obvIPat - Obviously Patentable

The blog for inventors, in-house counsel, & entrepreneurs.

Archive for September, 2010

Should Patent Owners Care Whether Costco Sells Gray Market Omega Watches?

by Orlando Lopez

As the Supreme Court gets ready to hear Costco v. Omega, the amicus briefs have started to appear.  Intel, best known for a jingle and a large number of patents, filed an amicus brief a month ago.  Costco v. Omega is a copyright case appealing the Ninth Circuit decision holding that the “first sale” doctrine in copyright, which bars copyright owners from claiming copyright infringement after the copyrighted product has been sold, does not apply when the sale occurs outside the United States.  Why should a patent owner care?  Read the rest of this entry »

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CAFC Weekly: September 24, 2010

by Orlando Lopez

This week produced only one presidential opinion, Laryngeal Mask Company v. Ambu. Laryngeal Mask owns a patent related to laryngeal mask airway devices, which are used to deliver anesthetic gases during surgery and to establish unobstructed airways in patients.  Laryngeal Mask sued Ambu for infringement of this patent.  The District Court, granting summary judgment, found that Ambu did not infringe and that the patent was not valid for lack of written description.  In review of this case, the CAFC considered claim construction and the lack of written description.  Upon determining that that the claim construction was erroneous, the CAFC reversed the judgment of non-infringement.  Additionally, finding that there were issues of material fact, the CAFC remanded the issue of “lack of written description” back to the District Court for further consideration.  This opinion is of interest since it reviews how lack of written description is considered.  The determination of whether the written description requirement is satisfied is a matter of fact.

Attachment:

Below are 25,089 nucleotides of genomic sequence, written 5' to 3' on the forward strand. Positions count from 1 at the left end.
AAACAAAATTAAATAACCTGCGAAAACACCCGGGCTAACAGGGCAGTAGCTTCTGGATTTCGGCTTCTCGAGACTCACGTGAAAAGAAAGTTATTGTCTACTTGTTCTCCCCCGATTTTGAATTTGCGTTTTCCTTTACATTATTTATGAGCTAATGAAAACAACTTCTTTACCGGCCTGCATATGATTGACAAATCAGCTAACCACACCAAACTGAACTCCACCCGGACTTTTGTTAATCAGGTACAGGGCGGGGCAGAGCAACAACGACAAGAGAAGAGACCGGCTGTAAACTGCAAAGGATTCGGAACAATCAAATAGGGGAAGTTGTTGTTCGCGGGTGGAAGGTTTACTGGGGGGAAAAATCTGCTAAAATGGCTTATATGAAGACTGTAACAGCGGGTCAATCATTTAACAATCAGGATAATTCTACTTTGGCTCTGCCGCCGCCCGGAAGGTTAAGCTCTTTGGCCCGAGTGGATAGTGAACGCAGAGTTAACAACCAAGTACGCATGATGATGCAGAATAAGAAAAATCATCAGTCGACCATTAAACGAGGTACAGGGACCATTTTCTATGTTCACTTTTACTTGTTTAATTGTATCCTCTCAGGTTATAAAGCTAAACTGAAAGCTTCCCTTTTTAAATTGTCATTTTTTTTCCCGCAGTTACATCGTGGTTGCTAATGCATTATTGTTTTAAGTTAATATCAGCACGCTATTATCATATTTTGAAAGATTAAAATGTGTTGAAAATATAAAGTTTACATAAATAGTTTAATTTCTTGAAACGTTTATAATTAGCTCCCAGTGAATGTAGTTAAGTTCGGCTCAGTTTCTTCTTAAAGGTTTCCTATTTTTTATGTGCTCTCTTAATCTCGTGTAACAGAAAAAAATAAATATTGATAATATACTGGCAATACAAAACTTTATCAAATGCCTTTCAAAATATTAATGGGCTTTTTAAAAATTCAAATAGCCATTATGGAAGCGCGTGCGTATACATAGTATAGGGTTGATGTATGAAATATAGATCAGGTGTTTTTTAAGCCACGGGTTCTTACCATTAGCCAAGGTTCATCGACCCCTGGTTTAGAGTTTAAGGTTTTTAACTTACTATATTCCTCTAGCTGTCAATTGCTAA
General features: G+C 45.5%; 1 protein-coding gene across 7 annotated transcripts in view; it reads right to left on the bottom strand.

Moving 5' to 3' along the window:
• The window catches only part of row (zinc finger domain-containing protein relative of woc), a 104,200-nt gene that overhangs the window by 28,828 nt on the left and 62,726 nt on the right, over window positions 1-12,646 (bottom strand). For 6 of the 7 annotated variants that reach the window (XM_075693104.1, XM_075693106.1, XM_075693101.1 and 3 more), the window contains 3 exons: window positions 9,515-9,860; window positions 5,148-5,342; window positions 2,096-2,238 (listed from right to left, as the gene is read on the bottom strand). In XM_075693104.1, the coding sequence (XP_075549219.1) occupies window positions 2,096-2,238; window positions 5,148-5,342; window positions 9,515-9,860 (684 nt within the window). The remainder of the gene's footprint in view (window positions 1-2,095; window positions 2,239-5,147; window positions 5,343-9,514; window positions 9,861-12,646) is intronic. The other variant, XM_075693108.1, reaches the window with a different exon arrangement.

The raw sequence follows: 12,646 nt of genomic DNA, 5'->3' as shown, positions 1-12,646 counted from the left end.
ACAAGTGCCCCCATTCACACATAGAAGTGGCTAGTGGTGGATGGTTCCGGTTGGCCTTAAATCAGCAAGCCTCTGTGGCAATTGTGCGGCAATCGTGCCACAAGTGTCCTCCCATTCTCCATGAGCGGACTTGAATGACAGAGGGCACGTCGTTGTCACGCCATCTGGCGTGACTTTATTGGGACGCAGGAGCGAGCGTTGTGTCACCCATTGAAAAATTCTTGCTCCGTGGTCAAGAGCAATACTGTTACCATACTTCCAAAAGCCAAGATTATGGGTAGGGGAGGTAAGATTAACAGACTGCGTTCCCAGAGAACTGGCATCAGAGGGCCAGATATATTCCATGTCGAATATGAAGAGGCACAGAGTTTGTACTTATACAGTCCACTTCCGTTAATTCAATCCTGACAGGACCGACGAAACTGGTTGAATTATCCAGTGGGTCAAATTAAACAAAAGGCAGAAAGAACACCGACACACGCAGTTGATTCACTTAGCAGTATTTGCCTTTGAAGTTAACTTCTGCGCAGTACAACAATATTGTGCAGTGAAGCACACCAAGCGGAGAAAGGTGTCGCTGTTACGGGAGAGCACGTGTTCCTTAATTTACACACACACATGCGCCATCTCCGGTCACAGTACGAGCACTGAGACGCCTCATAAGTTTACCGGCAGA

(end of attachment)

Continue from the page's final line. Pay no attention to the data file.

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"The real secret of success is enthusiasm."
Walter Chrysler, automotive pioneer

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CAFC Weekly: September 17, 2010

by Orlando Lopez

In the one precedential case of this week, American Medical Systems, Inc. v. Biolitec, Inc., the CAFC considered whether the term, “photoselective vaporization,” in the preamble of the claim should be considered in the claim interpretation or was only a descriptive term without an effect on the claim interpretation.  The CAFC held that the term was only a label, a descriptive term without impact on the interpretation of the claim.  The opinion underscores the flexibility and lack of definition in their legal opinions that provide guidance in determining whether a preamble term affects that claim interpretation.

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"The nation that secures control of the air will ultimately control the world."
Alexander Graham Bell

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